What is hyper agile? Breaking down a commonly misused ‘hyper agile’ concept
In my last article: Will working with agility be the new norm now? I touched on some agile buzzwords. Now it’s time to clarify, let’s focus on the hyper-agile concept.
Hyper-agile is defined as:
Hyperagility seeks to drive an agile culture further, beyond the walls of any one product team or project, embedding it into the organisational DNA. This is hyperagility.(1)
This is where we come back to agile misconceptions. There are many ways to describe an agile way of working and the imperative mindset change that is required.
As an organisation if you decide to commence on the journey towards becoming more agile that shouldn’t include a new form of labelling. Agile is not a focus point for one team, one individual, one division, it needs to be an organisation mindset change. Note, this doesn’t mean a top down approach, but a collaborative and transparent and organic change. And this doesn’t mean a big bang approach, it’s important to make small changes over time with intrinsic inspection to adapt and improve, this is always at the forefront of my coaching. Those small changes can even start with a pilot agile team. A team which will look at enhancing themselves and their environment to deliver better value sooner, safer and happier.(2)
“Build projects around motivated individuals. Give them the environment and support they need, and trust them to get the job done.” - Agile Principle: 5
So what is hyper-agile? Really? Well if you apply the real principles of agile leading to a change in mindset, starting with piloted teams, branching out over time when and if this new mindset fits with the organisation’s journey towards; faster feedback loops; releasing products often; achieving the most value from the return of investment; then that you are on the path toward becoming more agile not ‘Hyper agile’, ‘new agile’, ‘future agile’, ‘agile & flexible’ … or any other labels that have increasingly grown over the past few years.
If you are looking for a scalable framework to support this, Scrum can be used, although SAFe®️(3) is another option for an enterprise level change.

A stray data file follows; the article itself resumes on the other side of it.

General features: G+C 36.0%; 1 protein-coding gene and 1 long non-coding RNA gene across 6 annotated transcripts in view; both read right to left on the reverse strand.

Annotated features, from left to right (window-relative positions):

SAFe®️ looks at distributed teams, enterprise adoption, management involvement, ART(4) teams (5-12 people), with all this said, Scrum is a valuable framework to use across the globe, in a diverse and enterprise setting.
Tip: Next time you come across an agile buzzword, cross check it with the values and principles of an agile mindset and value added frameworks such as Scrum.
Take-away: Let’s remember that scaling agile would be organic. Forcible change is archaic. Building bricks with a firm foundation with a safety net of scaffolding to reaffirm values and principles along the way.
Agile processes allow organisations to be ahead of the game through continuous delivery. We all too often forget that the more frontwards you are against the competition the more you survive and the higher probability to thrive. And that’s when you 'get' what all this 'hype' is about.
Let me know in the comments the buzzwords and misconceptions that you know! I’d love to help support clarifying the real deal...
Read Helen’s blog ‘Will working with agility be the new norm now?’ about what we really mean by ‘being more agile’ post the aftermath of COVID-19.
(3) Scalable Agile Framework
(4) Agile Release Train teams - cross functional team that build and deploys the minimal viable product (MVP)
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